Concur employees woke to the surprising news last Friday that enterprise giant SAP had bought their company for an eye-watering US$8.4 billion. What does the world’s most famous ERP company want with a horizontal app in expense and travel management? And why did it pay so much?
The answer clearly has less to do with Concur’s software than its success in conquering a market that SAP must be very keen to enter. SAP’s press release made a lot of noise about synergies, expanding markets and additional sales.
It said much the same thing about its 2011 purchase Ariba, which streamlines procurement supply chains like Concur does with corporate travel. The two acquisitions had almost identical revenues in 2011 (US$335m vs US$349m respectively) – although Ariba was profitable and Concur wasn’t (net income US$33m vs -US$10m).
So why did SAP pay almost double for Concur?
Strong on Strategy
Concur has shown an impressive ability to pick trends early and move fast enough to ride them. “We saw that the consumerization of enterprise was happening years ago,” Matt Goss, Concur Australia’s managing director, told me in June. “We recognised very early the shift to mobile, too.”
The company launched its travel and expense management app as a cloud solution back in 2005 when Microsoft was still telling the world that the cloud couldn’t happen. Concur not only made it happen, it cracked open the market that SAP wants to enter today.
Launched in 1994, Concur spent the first two decades building its brand in enterprise and government circles. Once its cloud app went on sale Concur realised it could sell to a much larger number of companies that would never install Concur’s server-based software – the SMB market.
With the backing of an enterprise brand and the low-friction delivery mechanism provided by SaaS, Concur built a specially tailored sales program for SMBs in America, Goss says.
While enterprise vendors often dream of tackling the SMB market few have done it as successfully as Concur, and this goes for double in SaaS. Two of the biggest SaaS vendors, Salesforce.com and Google with Google Apps, have struggled to replicate their market share in enterprise among SMBs. Neither has managed to foster a strong network of SMB partners to help them make the sales.
However, Concur has created a strong network of referring partners in the US and is looking to do the same in Australia and other countries to supercharge its growth. Concur already had ISO accreditations and PCI compliance in place for its government customers – “all the things that you need to trust a business to host these services”, Goss adds.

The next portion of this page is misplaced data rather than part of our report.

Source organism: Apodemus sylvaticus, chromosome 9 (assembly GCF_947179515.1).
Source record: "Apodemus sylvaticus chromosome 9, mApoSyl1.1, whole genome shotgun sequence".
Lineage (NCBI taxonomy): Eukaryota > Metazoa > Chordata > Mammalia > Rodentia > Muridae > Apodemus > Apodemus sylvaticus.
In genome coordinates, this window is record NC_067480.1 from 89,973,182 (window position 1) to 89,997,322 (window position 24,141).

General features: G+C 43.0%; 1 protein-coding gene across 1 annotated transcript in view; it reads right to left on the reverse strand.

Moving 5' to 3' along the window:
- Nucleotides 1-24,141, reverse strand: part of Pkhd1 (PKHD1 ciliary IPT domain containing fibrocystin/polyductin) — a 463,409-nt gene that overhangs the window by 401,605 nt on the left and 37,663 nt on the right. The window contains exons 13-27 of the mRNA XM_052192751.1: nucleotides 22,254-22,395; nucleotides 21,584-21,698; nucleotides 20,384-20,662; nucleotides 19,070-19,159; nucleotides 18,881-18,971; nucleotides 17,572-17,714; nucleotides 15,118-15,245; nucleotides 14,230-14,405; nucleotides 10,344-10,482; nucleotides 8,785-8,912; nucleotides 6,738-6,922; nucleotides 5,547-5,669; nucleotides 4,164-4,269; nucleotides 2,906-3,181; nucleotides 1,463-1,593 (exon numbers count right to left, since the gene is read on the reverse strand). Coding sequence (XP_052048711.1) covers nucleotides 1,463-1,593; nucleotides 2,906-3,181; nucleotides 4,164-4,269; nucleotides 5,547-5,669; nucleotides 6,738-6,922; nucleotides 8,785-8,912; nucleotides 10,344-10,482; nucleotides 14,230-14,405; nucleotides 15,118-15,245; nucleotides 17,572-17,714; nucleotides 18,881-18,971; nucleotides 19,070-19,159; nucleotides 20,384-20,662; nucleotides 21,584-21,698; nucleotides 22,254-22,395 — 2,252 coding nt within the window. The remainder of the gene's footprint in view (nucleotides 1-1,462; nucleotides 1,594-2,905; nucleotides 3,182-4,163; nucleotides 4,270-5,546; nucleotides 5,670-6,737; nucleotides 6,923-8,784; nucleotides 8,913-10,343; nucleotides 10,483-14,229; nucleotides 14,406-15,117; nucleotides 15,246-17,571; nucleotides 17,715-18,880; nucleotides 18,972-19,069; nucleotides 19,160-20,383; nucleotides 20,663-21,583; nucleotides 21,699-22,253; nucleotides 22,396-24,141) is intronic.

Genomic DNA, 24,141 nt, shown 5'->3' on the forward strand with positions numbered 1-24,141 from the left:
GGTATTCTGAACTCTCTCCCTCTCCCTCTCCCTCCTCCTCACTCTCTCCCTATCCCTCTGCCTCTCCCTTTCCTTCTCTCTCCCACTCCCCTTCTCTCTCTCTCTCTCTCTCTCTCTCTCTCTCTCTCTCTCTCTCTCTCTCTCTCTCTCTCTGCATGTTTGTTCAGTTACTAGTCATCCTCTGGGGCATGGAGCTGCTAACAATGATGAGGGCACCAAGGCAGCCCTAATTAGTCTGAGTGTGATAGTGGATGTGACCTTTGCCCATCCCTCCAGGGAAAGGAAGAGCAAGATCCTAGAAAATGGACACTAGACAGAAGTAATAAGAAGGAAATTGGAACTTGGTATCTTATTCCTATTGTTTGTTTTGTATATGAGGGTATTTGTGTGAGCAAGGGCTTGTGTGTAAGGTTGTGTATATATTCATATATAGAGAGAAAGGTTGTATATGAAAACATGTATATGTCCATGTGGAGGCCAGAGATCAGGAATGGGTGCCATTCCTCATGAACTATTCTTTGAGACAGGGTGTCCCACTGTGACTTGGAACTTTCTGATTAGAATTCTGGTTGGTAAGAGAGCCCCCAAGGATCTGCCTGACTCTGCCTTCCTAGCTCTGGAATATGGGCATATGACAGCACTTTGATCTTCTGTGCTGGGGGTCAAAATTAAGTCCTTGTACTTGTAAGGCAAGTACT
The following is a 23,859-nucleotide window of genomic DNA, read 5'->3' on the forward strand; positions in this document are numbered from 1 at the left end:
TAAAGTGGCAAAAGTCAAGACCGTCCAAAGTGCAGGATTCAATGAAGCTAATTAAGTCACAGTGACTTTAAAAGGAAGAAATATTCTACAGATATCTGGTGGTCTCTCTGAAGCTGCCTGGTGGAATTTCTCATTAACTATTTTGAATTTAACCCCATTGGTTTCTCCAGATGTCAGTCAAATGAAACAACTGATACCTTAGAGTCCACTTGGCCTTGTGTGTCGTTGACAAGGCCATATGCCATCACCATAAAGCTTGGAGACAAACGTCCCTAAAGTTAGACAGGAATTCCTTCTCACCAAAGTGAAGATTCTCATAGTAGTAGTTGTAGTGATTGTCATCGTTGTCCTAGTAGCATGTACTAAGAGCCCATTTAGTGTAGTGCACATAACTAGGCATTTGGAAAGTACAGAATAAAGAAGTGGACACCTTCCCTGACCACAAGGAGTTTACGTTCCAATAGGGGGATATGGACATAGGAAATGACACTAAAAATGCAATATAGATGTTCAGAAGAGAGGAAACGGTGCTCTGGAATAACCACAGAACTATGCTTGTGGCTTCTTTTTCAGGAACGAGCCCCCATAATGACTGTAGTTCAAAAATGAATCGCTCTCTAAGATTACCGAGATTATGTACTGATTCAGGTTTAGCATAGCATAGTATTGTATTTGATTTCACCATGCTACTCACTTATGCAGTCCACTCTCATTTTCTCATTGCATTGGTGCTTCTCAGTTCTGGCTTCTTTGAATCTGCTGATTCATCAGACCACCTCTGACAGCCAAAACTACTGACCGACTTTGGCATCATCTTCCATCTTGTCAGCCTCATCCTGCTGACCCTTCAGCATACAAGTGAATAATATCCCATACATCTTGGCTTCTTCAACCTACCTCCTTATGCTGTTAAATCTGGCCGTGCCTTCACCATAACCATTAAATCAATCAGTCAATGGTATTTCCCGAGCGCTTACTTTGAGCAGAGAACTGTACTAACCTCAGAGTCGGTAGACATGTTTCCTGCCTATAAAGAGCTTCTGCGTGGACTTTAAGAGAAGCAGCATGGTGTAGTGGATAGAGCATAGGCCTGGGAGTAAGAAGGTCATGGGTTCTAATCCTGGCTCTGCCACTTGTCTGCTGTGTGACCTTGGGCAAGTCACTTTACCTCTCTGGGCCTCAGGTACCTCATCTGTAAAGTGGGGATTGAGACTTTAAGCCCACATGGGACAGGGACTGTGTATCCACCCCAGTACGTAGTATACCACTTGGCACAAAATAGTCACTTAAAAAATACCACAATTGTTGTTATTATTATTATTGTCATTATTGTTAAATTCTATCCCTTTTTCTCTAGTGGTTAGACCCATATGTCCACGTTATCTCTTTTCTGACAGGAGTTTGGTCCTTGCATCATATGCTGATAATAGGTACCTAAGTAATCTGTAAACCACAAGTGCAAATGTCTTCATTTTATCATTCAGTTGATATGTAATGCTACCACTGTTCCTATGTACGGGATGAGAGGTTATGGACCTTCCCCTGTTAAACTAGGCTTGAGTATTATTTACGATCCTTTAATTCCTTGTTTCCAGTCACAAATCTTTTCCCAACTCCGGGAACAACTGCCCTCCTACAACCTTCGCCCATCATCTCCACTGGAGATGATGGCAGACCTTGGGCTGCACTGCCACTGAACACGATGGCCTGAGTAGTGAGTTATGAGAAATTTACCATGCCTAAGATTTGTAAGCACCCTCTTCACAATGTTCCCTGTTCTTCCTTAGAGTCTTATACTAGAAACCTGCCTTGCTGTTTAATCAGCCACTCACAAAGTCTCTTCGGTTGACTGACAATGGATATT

Goss explains the model that has won over expense management agencies, travel risk assessors, supply chain consultants and accountants. Typically a VAR (value-added reseller) will sell the travel and expense management app to a customer, for which the VAR is paid a referral fee.
“As that customer expands their utilisation of Concur products we can grow that revenue share proportionally with partners,” Goss says. “Partners walk away the understanding that Concur is a platform.”
An Unlikely Prize
Concur has divided its sales and marketing teams into separate divisions for enterprise and SMB. The latter is responsible for a lot of the company’s recent growth.
Look out for similar tactics soon within SAP. In the very last paragraph of its press release SAP discreetly nods to Concur’s products in the small and medium business space that will complement its Business One cloud solution. In Australia SAP markets Business One as “affordable, scalable small business software”.
Perhaps credit for this deal should go to one of SAP’s biggest threats. Cloud ERP NetSuite has stolen market share from SAP as the latter has floundered trying to create a cloud solution in response.
In the meantime NetSuite too has been experimenting with selling itself as online accounting software for SMBs. JCurve, an Australian company, sells NetSuite’s accounting module to small businesses which can turn on more functions as they grow larger. Once JCurve has proven it can sell the enterprise ERP to Australian SMBs en masse, it plans to take it to the rest of Asia Pacific.
At NetSuite’s partner conference in San Jose in May, executives talked in the keynote of scaling its software from SMB to enterprise. That same speech cited Concur as a company that had successfully expanded from enterprise down to SMB.
SAP chief executive Bill McDermott told the Wall Street Journal on Friday that Concur hadn’t put itself up for sale. It was SAP who had approached Concur’s CEO, Steve Singh, about 90 days ago to explore a takeover.
McDermott’s first phone call to Singh came less than a month after SuiteWorld. Coincidence? Concur and SAP would probably prefer to call it serendipity. Image credit: Bidness Etc